Club closed (again), click BBO Online bridge instructions and schedule for internet bridge for beginners, improvers and experienced players ...
If you feel unwell, or have any symptoms of a cough or cold, DO NOT come to the Club. Your first action is to call the Dedicated Healthline on 0800 358 5453 or 09 358 5453 for free advice, 24 hours a day, 7 days a week.
As already announced, the Club will remain open but may close without notice if the Coronavirus outlook worsens.
Members who are returning or who have returned from overseas trips, please do not come to the Club for a period of two weeks. Please inform the Club Office of any members or close contacts of the Club who have become ill.
We are testing a free online bridge site called BBO where we have a set up a private room called “Auckland Bridge Club”. You have to be invited within Bridge Base Online to join the room, and you have to register on BBO online and choose a name for yourself before you can be invited. More details by email if it comes to this. We’ll also make the room available to other NZ clubs should they wish to join in.
We expect the Club to make a modest profit this financial year but of course the outlook is utterly unknown. Membership has continued to decline slightly over the last decade. However recent table numbers seem slightly up on last year, perhaps because members are postponing overseas trips and playing more bridge.
Over the summer we have swapped computer systems to the Xero accounting package which will eventually save administrative costs. We have also introduced ClubHub for membership management.
Some 40 members have not paid their subscription and they will be marked as “inactive” at the end of March. Please save our staff time by paying in a timely manner. ClubHub was helpful with collecting the subscriptions, except when people don’t pay.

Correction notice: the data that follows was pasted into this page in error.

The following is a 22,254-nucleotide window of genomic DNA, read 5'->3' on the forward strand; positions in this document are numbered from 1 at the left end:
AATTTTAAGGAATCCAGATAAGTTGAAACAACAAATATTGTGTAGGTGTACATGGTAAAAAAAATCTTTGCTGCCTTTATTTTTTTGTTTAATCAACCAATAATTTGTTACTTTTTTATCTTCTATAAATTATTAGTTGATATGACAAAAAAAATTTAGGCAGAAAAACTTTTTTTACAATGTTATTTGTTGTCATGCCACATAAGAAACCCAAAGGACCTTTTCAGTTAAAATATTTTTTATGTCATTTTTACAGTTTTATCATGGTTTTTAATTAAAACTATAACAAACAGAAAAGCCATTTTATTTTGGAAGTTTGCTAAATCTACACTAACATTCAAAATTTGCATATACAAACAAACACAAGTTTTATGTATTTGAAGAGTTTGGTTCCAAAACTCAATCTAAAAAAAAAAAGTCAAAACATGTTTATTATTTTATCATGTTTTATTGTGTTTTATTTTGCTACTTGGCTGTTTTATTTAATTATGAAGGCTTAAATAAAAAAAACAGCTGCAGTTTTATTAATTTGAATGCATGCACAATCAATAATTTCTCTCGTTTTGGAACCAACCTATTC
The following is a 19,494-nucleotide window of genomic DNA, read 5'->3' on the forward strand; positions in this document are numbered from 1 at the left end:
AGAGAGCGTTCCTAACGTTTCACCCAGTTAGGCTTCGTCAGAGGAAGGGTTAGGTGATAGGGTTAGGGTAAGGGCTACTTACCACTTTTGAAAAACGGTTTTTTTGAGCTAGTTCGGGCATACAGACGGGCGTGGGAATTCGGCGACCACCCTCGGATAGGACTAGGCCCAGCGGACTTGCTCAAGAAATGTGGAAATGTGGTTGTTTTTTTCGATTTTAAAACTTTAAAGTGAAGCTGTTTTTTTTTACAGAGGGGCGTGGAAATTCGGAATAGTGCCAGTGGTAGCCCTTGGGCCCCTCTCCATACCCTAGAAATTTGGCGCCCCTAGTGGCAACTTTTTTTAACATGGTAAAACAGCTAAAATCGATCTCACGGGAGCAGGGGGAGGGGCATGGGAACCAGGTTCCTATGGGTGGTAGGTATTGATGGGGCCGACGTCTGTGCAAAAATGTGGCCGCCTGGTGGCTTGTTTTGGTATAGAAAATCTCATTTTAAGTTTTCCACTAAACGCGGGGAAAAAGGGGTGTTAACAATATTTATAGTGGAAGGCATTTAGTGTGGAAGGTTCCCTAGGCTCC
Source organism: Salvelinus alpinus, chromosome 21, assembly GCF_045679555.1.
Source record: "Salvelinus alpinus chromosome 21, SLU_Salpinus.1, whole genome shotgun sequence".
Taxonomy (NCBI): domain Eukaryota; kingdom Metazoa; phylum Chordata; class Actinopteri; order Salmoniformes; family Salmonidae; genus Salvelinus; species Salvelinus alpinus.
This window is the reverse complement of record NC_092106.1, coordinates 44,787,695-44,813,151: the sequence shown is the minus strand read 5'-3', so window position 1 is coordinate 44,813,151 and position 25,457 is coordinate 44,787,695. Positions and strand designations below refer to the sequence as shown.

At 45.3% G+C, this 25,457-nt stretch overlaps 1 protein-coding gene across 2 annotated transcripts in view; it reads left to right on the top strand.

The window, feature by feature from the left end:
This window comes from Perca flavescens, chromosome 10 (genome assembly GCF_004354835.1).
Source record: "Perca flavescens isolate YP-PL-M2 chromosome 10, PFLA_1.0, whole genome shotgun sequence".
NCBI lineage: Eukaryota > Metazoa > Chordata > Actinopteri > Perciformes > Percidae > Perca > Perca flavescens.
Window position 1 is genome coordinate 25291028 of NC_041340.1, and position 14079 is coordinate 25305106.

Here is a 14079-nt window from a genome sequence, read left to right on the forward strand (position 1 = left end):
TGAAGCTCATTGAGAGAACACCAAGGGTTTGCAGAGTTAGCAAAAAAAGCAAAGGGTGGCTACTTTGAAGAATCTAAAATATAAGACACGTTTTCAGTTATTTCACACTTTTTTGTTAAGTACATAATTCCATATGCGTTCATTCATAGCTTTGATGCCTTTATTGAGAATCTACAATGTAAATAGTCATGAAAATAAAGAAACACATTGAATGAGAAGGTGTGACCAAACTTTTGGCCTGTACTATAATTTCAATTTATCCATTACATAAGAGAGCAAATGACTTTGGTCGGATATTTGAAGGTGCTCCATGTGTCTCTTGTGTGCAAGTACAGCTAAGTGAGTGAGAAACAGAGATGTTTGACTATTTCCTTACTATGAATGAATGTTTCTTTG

Please note the new event on Good Friday, and the Staff Fundraiser. “Restricted” means no player over 100A points at the start of the event.
A big thanks to the families of Inge Toft and Anne Cartwright for their generous gifts to the Club. And for the many other smaller donations which are also most welcome. Larger amounts are kept on separate term deposit.
A small slice of the Toft-Cartwright legacies has been used to purchase an acoustic sliding flexiscreen for the downstairs bridge room which will enable more than one activity to take place in the room at the same time. The first of perhaps two screens will be delivered in late April.
The first trials will start in April using ClubHub. The new tickets are electronic and your personal account is debited each time you play at your club when you provide your NZB Computer Number into the scoring tablet. No more forgotten or lost tickets because ClubHub retains full details of your activity and of your account!
If you have a stock of existing session vouchers, the Office can credit your old tickets as new electronic vouchers.